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Ehave magic mushroom company to enter Jamaica - Taps Croskery as director of subsidiary, Kaya as wellness adviser and partner

Published:Friday | January 15, 2021 | 12:07 AMSteven Jackson - Senior Business Reporter
Ben Kaplan, CEO of Ehave.
Ben Kaplan, CEO of Ehave.
Balram Vaswani, head of Kaya Jamaica.
Balram Vaswani, head of Kaya Jamaica.
Mark Croskery, head of Croskery Capital Limited.
Mark Croskery, head of Croskery Capital Limited.

Ehave Inc, a North American listed company which offers magic mushroom and ketamine services, announced that it elected Jamaica’s Mark Croskery to the board of its new subsidiary, to focus on securing deals in Jamaica and the region.

Both Ehave and its new subsidiary 20/20 Global are listed on the OTC exchange under the ticker EHVVF and TWGL, respectively, in the United States.

The parent company wants to set up wellness retreats in Jamaica and will use the subsidiary to launch those operations. It is looking to one of Jamaica’s most well-known marijuana companies, Kaya, for technical advice towards this goal. But Kaya and 20/20 Global are also partnering to develop wellness retreats under a new brand called Kaya Wellness.

“The company will use whatever legal psychedelic molecule to offer retreats to guests, whether ketamine and/or magic mushrooms,” Ehave CEO Ben Kaplan said of his company’s plans to enter the Jamaican market in an interview with the Financial Gleaner.

Ketamine, used by doctors as anaesthesia, has entered into the wellness space as a treatment for certain ailments, said Kaplan. Magic mushrooms are a long-standing psychedelic molecule which most in Jamaica associate with substances found in the tourist town of Negril. While illegal in more than 50 countries, checks with local officials failed to ascertain whether the use of the mushrooms in Jamaica was barred under any statute.

Kaplan said Ehave provides over 10 psychedelic molecules, but will only focus on two in Jamaica.

The company also aims to finance the venture in part with funds raised from its pending US$5-million initial public offer on the Canadian stock market. “We are confident that we will raise the capital, and there’s a lot of indications of interest,” Kaplan said about the offer currently posted at the SEDAR securities commission in Canada.

Helping to score deals

Croskery, who joined 20/20 Global as a director in December, told the Financial Gleaner that he sees his role as helping to score deals for the company.

“We look to be one of the larger players in the new and upcoming sector of mental health and psychedelics,” he said.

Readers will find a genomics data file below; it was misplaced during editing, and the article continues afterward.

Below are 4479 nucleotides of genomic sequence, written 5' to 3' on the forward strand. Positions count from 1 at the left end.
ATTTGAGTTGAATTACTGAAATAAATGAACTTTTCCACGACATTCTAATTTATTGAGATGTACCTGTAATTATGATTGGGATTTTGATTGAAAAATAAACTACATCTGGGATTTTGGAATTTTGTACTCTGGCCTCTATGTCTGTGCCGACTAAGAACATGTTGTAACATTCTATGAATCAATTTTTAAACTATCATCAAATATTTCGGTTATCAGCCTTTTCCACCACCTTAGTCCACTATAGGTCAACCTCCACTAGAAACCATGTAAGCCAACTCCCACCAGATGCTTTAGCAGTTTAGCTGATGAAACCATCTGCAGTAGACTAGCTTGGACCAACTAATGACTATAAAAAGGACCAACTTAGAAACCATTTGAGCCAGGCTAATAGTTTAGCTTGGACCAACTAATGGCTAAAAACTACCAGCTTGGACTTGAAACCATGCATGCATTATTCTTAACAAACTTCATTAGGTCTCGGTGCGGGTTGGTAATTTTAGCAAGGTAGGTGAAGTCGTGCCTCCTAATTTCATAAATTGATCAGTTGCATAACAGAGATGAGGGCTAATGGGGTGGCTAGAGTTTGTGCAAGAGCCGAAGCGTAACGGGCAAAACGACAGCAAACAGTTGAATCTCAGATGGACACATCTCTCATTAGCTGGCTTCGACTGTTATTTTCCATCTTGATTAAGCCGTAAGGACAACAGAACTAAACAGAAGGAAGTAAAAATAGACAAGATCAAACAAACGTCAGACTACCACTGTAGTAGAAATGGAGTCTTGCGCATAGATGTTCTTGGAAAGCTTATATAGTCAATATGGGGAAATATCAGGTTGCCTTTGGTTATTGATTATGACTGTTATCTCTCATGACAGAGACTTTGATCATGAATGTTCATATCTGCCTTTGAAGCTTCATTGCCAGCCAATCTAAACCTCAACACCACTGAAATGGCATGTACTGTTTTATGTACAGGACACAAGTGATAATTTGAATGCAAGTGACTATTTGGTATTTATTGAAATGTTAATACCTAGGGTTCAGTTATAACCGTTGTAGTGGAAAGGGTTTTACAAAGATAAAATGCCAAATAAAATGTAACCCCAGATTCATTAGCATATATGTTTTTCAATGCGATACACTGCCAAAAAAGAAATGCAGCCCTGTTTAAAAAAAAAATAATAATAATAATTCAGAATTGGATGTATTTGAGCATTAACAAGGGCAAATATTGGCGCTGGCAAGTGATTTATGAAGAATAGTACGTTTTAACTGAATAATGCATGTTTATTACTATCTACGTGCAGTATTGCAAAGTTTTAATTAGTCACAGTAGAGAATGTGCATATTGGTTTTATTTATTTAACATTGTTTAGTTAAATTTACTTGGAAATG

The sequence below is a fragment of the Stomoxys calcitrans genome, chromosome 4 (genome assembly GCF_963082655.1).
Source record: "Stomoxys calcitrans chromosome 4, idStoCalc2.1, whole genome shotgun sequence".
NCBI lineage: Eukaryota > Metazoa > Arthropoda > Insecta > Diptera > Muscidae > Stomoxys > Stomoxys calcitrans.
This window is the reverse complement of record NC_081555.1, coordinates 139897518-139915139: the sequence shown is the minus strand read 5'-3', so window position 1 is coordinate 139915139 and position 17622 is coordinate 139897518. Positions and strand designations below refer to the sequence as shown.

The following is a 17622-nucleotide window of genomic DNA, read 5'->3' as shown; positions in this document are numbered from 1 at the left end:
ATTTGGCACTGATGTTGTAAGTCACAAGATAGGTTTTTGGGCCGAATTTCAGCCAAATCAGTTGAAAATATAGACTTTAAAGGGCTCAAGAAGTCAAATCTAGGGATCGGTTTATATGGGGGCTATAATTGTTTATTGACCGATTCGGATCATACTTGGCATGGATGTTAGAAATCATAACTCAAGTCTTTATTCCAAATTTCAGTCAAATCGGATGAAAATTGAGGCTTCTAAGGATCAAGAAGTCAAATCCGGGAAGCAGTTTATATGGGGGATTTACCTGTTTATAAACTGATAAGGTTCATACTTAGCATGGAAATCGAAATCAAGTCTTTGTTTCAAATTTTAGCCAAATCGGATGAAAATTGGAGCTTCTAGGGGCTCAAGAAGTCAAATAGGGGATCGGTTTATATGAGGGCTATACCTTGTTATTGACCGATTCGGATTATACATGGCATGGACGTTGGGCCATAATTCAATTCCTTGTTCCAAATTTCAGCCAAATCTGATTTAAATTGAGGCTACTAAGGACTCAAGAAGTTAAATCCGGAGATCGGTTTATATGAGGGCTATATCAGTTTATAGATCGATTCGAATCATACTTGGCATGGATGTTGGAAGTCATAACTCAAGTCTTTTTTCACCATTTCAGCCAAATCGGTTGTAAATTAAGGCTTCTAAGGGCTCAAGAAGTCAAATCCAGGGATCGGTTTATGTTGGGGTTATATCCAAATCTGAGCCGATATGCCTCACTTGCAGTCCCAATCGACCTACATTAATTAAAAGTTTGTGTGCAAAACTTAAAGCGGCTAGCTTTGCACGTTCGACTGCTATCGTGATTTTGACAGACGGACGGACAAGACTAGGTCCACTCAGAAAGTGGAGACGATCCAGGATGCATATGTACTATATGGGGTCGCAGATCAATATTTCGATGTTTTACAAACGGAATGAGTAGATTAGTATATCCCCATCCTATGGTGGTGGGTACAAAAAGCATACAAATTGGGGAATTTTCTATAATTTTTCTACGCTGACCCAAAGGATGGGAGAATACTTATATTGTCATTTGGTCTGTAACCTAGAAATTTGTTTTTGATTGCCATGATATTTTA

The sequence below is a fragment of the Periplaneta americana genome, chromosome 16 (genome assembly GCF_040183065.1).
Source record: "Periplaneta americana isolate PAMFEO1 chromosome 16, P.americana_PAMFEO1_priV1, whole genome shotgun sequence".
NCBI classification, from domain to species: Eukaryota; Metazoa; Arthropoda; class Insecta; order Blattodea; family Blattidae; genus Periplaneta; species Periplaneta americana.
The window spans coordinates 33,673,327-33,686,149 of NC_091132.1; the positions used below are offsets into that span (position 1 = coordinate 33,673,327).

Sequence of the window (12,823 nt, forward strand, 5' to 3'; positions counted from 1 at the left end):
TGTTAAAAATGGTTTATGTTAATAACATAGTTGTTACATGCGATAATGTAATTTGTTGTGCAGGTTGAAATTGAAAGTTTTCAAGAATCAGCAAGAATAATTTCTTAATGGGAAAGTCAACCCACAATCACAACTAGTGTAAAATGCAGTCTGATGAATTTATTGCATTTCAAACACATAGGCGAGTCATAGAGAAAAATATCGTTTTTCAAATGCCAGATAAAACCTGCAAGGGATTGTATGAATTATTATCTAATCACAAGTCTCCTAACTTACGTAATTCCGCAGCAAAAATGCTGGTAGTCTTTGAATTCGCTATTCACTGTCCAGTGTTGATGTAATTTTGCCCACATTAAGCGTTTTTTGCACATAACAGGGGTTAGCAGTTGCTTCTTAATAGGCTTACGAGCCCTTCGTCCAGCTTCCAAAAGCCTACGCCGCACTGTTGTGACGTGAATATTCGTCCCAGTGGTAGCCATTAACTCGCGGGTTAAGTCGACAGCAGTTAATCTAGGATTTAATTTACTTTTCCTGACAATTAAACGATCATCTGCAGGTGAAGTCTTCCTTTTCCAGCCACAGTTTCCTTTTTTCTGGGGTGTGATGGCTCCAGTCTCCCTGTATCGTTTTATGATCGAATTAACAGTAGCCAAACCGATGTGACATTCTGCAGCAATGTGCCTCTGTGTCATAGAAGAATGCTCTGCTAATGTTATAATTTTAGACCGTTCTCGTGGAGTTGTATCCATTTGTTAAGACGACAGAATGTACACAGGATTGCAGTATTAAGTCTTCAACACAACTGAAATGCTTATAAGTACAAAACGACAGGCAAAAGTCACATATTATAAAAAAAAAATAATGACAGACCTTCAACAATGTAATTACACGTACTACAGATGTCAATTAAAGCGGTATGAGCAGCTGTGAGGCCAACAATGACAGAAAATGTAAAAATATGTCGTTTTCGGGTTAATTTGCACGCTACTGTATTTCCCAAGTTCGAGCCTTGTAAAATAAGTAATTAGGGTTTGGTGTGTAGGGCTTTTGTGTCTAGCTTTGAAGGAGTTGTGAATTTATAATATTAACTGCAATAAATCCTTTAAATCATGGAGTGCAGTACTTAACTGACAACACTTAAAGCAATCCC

Ehave will also liaise with Kaya for technical assistance. Kaplan was reportedly a founder and board member of Kaya Jamaica Inc, a cannabis company controlled by Balram Vaswani that trades in medical marijuana in Jamaica and other regional markets.

“We plan to develop a farm in Ocho Rios, testing lab like the ones for cannabis, and also develop a retreat for wellness,” Kaplan said. “So, there will be a bridge to Jamaica and that’s why we brought on Mark, because of his experience in the banking space in Caribbean.”

Croskery previously headed Jamaican brokerage Stocks & Securities Limited, but parted company with the family-owned firm more than a year ago. He has since founded Croskery Capital Limited.

Kaya, which was a first mover in the retail cannabis trade with its first herbhouse in Ocho Rios in March 2018, says it’s in the process of widening its reach through the wellness market and is working with companies like Ehave towards that end.

“We created a new division called Kaya Wellness last year to leverage Jamaica’s first-mover advantage in creating a unique approach to this holistic approach,” said Vaswani.

“We will be building out our mushroom cultivation facility and processing location by the third quarter, and roll out the first wellness centre in the fourth quarter of 2021,” he said.

The Financial Gleaner understands that the initial Kaya Wellness centre will be located in the parish of Portland.

Vaswani said Kaya will cultivate functional and psychedelic mushrooms, and that the wellness centres will be a mix of therapy, science, therapeutic modalities and traditional ayurvedic medicine, with dedicated teachings from local and international instructors to provide psychological wellness for people dealing with mental disorders.

“We look forward in working with companies like Ehave and others that share the same mission and vision as this industry is still in its embryo stages, but feels Jamaica has the chance to lead based on the laws,” said Vaswani.

“We hope to have built out, sometime in 2021, the first steps in developing the vertical operation on the island,” added Kaplan. “We plan on using technology and medical protocols. The clinic retreat most likely will be in a rotation between certain unique locations on the island,” he said.

Ehave currently holds US$1.4 million in working capital, which it thinks will be sufficient to carry it for the next year. It expects to send US$100,000 on operating expenses, US$50,000 on services and product development, and US$25,000 on sales and marketing.

Earlier in January, the company, in a separate deal, completed the acquisition of 20/20 Global. The deal involved Ehave selling its Mycotopia Therapies subsidiary to 20/20 Global Inc for US$350,000, while acquiring 75.7 per cent of 20/20 Global’s outstanding shares from that company’s management, according to a filing with the US Securities and Exchange Commission.